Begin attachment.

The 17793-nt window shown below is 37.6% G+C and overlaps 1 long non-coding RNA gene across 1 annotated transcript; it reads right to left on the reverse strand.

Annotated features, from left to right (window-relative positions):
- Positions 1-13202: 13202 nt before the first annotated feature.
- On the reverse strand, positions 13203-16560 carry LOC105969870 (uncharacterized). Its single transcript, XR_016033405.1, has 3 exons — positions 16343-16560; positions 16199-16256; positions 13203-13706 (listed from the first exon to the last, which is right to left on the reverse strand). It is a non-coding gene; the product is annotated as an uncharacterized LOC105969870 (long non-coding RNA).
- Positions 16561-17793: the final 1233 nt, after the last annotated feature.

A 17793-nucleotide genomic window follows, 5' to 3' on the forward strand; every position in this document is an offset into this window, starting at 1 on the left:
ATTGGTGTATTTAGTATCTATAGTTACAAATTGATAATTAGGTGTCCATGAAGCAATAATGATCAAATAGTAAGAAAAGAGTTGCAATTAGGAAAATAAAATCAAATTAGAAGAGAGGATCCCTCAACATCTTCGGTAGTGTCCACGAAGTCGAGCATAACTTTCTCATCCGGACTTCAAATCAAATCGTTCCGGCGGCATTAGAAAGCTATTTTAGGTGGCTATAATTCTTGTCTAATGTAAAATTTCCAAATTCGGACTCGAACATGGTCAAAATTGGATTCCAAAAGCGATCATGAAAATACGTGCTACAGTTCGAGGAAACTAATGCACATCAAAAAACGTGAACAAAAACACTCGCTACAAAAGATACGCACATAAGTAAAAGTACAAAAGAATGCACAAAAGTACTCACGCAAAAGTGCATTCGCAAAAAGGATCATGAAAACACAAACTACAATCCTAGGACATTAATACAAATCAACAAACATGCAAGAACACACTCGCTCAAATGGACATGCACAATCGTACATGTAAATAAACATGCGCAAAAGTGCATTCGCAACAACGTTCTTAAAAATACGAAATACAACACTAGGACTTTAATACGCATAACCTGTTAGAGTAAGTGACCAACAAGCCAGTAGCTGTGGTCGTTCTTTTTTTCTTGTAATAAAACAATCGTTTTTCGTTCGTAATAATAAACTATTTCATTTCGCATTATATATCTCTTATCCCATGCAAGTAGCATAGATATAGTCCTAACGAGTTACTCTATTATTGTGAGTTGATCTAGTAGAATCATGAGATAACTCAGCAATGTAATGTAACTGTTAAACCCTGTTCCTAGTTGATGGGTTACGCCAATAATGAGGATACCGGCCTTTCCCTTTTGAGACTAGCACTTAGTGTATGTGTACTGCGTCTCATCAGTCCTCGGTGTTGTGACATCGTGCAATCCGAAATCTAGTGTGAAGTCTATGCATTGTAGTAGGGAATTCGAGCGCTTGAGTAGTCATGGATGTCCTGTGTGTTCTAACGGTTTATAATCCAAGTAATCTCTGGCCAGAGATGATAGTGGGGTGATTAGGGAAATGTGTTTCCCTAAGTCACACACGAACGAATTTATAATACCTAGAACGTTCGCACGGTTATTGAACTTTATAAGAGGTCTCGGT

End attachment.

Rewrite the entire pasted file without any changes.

The 17793-nt window shown below is 37.6% G+C and overlaps 1 long non-coding RNA gene across 1 annotated transcript; it reads right to left on the reverse strand.

Annotated features, from left to right (window-relative positions):
- Positions 1-13202: 13202 nt before the first annotated feature.
- On the reverse strand, positions 13203-16560 carry LOC105969870 (uncharacterized). Its single transcript, XR_016033405.1, has 3 exons — positions 16343-16560; positions 16199-16256; positions 13203-13706 (listed from the first exon to the last, which is right to left on the reverse strand). It is a non-coding gene; the product is annotated as an uncharacterized LOC105969870 (long non-coding RNA).
- Positions 16561-17793: the final 1233 nt, after the last annotated feature.

A 17793-nucleotide genomic window follows, 5' to 3' on the forward strand; every position in this document is an offset into this window, starting at 1 on the left:
ATTGGTGTATTTAGTATCTATAGTTACAAATTGATAATTAGGTGTCCATGAAGCAATAATGATCAAATAGTAAGAAAAGAGTTGCAATTAGGAAAATAAAATCAAATTAGAAGAGAGGATCCCTCAACATCTTCGGTAGTGTCCACGAAGTCGAGCATAACTTTCTCATCCGGACTTCAAATCAAATCGTTCCGGCGGCATTAGAAAGCTATTTTAGGTGGCTATAATTCTTGTCTAATGTAAAATTTCCAAATTCGGACTCGAACATGGTCAAAATTGGATTCCAAAAGCGATCATGAAAATACGTGCTACAGTTCGAGGAAACTAATGCACATCAAAAAACGTGAACAAAAACACTCGCTACAAAAGATACGCACATAAGTAAAAGTACAAAAGAATGCACAAAAGTACTCACGCAAAAGTGCATTCGCAAAAAGGATCATGAAAACACAAACTACAATCCTAGGACATTAATACAAATCAACAAACATGCAAGAACACACTCGCTCAAATGGACATGCACAATCGTACATGTAAATAAACATGCGCAAAAGTGCATTCGCAACAACGTTCTTAAAAATACGAAATACAACACTAGGACTTTAATACGCATAACCTGTTAGAGTAAGTGACCAACAAGCCAGTAGCTGTGGTCGTTCTTTTTTTCTTGTAATAAAACAATCGTTTTTCGTTCGTAATAATAAACTATTTCATTTCGCATTATATATCTCTTATCCCATGCAAGTAGCATAGATATAGTCCTAACGAGTTACTCTATTATTGTGAGTTGATCTAGTAGAATCATGAGATAACTCAGCAATGTAATGTAACTGTTAAACCCTGTTCCTAGTTGATGGGTTACGCCAATAATGAGGATACCGGCCTTTCCCTTTTGAGACTAGCACTTAGTGTATGTGTACTGCGTCTCATCAGTCCTCGGTGTTGTGACATCGTGCAATCCGAAATCTAGTGTGAAGTCTATGCATTGTAGTAGGGAATTCGAGCGCTTGAGTAGTCATGGATGTCCTGTGTGTTCTAACGGTTTATAATCCAAGTAATCTCTGGCCAGAGATGATAGTGGGGTGATTAGGGAAATGTGTTTCCCTAAGTCACACACGAACGAATTTATAATACCTAGAACGTTCGCACGGTTATTGAACTTTATAAGAGGTCTCGGT